Last week, we broke the story that Norman City Council candidate Kelly Lynn – a candidate backed by the divisive Unite Norman – failed to acknowledge on a campaign form that he once pled guilty to a felony, despite the fact that OBSI records showed he did plead guilty to a felony in the late 1990s.
In the article – which you can conveniently read here if you're a Lost Ogle Member – we took a dive into the riveting topic of Oklahoma expungement law, and came to a general conclusion that Lynn pled guilty (or possibly "no-contest") to a three-year deferred sentence, completed the terms of the sentence, and then had the case dismissed, but not fully expunged from his record.
Either way, we figured the dismissal/expungement to be a moot point because the election form simply asks whether the candidate has ever pled guilty to a felony, something it looks like Kelly clearly did.
"In a literal sense, did you plead guilty as part of plea deal or arrangement?"
This was his reply:
First of all, I've never been charged with a felony, but if I did, I think I'd remember what I pled. Just like touching your first boob or selling your first drug, it seems like an important life moment you'd never forget.
Either way, I don't think Lynn's update really changes my conclusion from the original article. To repeat – The election form simply asks whether the candidate has ever pled guilty to a felony, and even though he can't remember, it looks like that's something Kelly clearly did.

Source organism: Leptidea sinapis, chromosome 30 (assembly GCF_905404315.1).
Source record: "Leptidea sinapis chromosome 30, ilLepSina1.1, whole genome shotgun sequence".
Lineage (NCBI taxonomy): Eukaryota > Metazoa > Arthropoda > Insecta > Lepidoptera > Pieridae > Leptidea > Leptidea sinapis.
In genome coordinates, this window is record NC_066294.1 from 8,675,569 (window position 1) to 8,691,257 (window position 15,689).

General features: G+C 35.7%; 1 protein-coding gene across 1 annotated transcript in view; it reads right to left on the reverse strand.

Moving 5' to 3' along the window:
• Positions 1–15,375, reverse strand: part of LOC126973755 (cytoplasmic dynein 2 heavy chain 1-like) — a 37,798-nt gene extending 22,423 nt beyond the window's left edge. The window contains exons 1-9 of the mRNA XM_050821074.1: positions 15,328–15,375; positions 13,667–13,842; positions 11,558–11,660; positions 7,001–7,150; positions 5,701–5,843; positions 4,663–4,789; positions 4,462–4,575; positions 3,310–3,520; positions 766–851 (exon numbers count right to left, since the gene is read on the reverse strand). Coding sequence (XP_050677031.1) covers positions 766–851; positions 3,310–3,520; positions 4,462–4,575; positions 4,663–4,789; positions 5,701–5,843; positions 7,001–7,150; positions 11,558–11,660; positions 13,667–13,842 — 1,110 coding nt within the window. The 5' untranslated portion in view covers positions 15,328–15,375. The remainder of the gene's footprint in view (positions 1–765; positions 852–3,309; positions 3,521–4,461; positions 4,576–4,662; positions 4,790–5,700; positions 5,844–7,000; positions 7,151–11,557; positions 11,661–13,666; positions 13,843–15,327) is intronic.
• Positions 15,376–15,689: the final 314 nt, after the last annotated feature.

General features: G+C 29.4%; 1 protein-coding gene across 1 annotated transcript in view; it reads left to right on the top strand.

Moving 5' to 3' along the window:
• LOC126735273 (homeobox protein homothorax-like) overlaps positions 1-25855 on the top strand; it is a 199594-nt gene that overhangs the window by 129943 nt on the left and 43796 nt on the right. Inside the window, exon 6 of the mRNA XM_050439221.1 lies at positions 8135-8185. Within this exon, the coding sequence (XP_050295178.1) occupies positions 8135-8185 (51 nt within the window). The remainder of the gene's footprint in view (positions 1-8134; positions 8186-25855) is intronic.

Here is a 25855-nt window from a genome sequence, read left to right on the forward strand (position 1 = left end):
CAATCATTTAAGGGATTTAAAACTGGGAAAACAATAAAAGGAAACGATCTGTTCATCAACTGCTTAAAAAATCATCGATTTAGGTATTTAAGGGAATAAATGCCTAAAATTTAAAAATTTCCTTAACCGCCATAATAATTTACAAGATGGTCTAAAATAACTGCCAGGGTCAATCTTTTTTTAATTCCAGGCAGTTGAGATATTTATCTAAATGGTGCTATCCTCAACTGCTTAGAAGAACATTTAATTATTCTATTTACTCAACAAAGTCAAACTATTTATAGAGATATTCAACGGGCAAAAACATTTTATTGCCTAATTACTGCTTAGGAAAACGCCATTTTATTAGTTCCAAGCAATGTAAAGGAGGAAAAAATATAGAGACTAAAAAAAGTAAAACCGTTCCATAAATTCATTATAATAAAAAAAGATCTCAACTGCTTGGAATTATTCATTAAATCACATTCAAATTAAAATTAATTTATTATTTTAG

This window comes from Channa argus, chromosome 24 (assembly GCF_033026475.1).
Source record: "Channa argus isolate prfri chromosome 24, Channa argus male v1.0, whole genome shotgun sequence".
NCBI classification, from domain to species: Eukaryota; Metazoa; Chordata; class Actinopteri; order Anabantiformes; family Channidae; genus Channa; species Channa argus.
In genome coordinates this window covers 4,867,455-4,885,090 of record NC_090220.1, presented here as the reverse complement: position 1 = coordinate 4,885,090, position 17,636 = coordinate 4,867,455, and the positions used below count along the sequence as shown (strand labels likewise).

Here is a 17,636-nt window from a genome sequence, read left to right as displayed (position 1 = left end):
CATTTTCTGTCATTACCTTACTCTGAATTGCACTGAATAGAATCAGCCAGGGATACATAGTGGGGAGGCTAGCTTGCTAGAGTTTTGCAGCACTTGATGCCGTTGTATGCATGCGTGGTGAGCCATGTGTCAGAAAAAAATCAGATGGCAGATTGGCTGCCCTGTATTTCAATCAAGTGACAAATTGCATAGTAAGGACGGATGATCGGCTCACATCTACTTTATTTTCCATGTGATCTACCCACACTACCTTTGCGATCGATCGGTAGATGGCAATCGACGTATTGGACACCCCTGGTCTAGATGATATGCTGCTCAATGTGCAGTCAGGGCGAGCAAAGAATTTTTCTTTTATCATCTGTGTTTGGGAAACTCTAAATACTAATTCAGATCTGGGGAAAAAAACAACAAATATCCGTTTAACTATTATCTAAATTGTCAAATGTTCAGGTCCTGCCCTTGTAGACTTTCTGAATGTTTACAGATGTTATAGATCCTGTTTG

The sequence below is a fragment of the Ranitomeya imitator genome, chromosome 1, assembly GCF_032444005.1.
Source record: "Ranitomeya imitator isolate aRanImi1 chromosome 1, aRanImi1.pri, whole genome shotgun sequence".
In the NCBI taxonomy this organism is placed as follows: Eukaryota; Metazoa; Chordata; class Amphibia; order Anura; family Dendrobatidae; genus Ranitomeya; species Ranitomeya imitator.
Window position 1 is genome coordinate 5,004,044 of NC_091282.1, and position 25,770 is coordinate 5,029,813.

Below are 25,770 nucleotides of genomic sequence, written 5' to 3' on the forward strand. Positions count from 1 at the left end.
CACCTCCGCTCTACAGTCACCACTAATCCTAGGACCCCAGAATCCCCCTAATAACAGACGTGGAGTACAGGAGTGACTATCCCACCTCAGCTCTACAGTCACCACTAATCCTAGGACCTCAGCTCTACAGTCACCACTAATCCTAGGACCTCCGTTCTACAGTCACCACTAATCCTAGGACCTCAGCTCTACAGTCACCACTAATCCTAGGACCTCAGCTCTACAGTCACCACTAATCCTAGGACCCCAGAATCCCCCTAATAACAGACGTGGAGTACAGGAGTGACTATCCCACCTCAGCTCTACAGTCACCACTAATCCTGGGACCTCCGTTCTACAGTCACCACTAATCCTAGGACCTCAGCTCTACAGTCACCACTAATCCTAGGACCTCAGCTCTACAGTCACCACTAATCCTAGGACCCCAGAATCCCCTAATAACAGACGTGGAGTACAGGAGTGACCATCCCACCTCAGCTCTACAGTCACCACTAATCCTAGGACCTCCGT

Then again, I also see Kelly's point. I've talked to some attorneys who think Kelly should have checked "Yes" on the box, while others arent' so sure, and seem to agree with his assertion that since his felony was dismissed, his guilty or no-contest plea no longer counts.
Basically, it comes down to legal semantics and your interpretation of the law. For example, say you order some shawarma and falafel from Cous Cous Cafe on Door Dash, but the driver delivers you blueberry pancakes and hashbrowns from Beverly's. You then file a complaint to Door Dash, get the order comped and removed from the system, but still, naturally, keep the pancakes and eat them. If that happens, and someone then asks if you ordered Cous Cous for dinner, what do you tell them?
Okay, it's not a perfect analogy, but it's a riddle that I've been thinking about for the last few months and can't figure out. Please answer in the comments.
Anyway, I guess this concludes this update. Stay with The Lost Ogle. We'll keep you advised.